“Relations are now a minefield,” he said. “I would not in my wildest dreams have imagined that there would have been such a hard confrontation course. It scares me.”
Despite the understanding of Franke, the market-stall holder, for the Greeks’ search for recognition for their wartime suffering, he believed, like many Germans, that it was wrong to mix the two issues.
“It makes you suspicious that the sum they’re demanding in compensation - around €300bn – is so amazingly close to the Greek debt total.” But he added that the German word for “debt” and “guilt” – Schuld – is the same. “The Greeks know that and they’re playing on that for all it’s worth,” Franke added.
Monday, March 30, 2015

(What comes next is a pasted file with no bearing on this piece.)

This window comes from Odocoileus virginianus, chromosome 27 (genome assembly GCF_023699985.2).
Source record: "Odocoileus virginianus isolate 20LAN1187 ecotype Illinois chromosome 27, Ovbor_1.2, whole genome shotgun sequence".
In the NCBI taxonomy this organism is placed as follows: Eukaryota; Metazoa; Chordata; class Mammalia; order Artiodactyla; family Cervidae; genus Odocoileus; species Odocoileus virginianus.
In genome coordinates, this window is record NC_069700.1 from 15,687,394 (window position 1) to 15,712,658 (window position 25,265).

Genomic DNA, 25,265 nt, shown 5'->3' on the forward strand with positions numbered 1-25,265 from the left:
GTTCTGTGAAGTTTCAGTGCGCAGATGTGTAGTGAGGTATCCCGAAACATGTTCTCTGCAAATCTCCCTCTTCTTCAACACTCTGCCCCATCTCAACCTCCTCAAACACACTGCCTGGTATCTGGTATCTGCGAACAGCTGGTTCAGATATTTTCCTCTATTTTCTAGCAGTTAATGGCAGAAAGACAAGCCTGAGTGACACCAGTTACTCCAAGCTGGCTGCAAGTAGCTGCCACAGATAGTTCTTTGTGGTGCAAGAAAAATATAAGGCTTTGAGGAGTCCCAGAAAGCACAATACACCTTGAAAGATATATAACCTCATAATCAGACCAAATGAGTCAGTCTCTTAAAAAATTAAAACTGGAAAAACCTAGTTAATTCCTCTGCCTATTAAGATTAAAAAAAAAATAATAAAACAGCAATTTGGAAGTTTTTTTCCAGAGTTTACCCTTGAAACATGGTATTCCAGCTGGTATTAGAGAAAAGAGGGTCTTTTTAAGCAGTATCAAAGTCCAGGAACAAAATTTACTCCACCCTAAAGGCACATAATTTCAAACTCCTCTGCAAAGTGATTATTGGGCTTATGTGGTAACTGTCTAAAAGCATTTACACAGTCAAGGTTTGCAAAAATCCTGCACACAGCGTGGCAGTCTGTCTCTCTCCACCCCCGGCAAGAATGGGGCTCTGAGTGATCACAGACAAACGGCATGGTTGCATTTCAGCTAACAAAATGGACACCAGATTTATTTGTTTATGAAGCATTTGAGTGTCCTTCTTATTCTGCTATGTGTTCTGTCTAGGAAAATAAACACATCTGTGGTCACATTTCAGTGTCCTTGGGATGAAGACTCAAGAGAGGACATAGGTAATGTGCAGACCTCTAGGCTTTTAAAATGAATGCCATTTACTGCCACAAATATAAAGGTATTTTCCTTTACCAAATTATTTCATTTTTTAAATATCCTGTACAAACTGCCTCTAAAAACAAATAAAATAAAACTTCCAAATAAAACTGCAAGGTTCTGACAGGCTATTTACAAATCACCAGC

In the latest brouhaha over eurozone QE, three German businessman are seeking to block the bond-buying programme, claiming it contravenes the Maastricht Treaty's prohibition of monetary financing of governments. Entrepreneurs Heinrich Weiss, Patrick Adenauer and Juergen Heraeus are seeking to challenge QE at the German Constitutional Court, having already taken the ECB to court over its Outright Monetary Transaction (OMT) scheme announced in 2012. According to one of the claimants: "QE is a quantum leap, which essentially means countries' debt is being financed via the printing press." The central bank's action (and inaction) seems to be winning it no friends among debtor and creditor countries, which means it's probably just about doing OK. Mario Draghi is also looking suitably pleased with himself having thoroughly repudiated any claims that the ECB was "blackmailing" Athens by refusing to increase its liquidity support. A stony-faced Merkel reiterated what she had said in Brussels on Friday after a late-night session with Tsipras – that a 20 February agreement with the eurozone extending Greece’s bailout until the end of June remained the yardstick. That agreement obliges Tsipras to deliver a persuasive menu of detailed fiscal and structural reforms which need to be vetted by the eurozone before any further bailout funding can be released. Asked if she had reached any agreements with Tsipras, Merkel avoided the question and stressed she was only one of 19 eurozone national leaders. Tsipras was believed to have told the German leader that Greece faced insolvency within weeks without the release of more funds, which are being held up because he has failed to produce a coherent policy package. “The medium-term liquidity problem is well known,” he said. “We inherited it.” While neither side wants Greece to leave the euro, the lack of agreement in Berlin signalled a digging in of hardline positions on both sides that could result in a major negotiating failure. Support for the Greek government remains strong at home, in inverse proportion to the lack of trust in Tsipras among his main creditors. A growing majority of Germans do not believe Greece will do what it must to stay in the euro and would prefer to see it leave. The Eurasia group risk consultancy on Monday raised its assessment of the chance of Greece having to quit the euro to 30%, up from a previous 20%.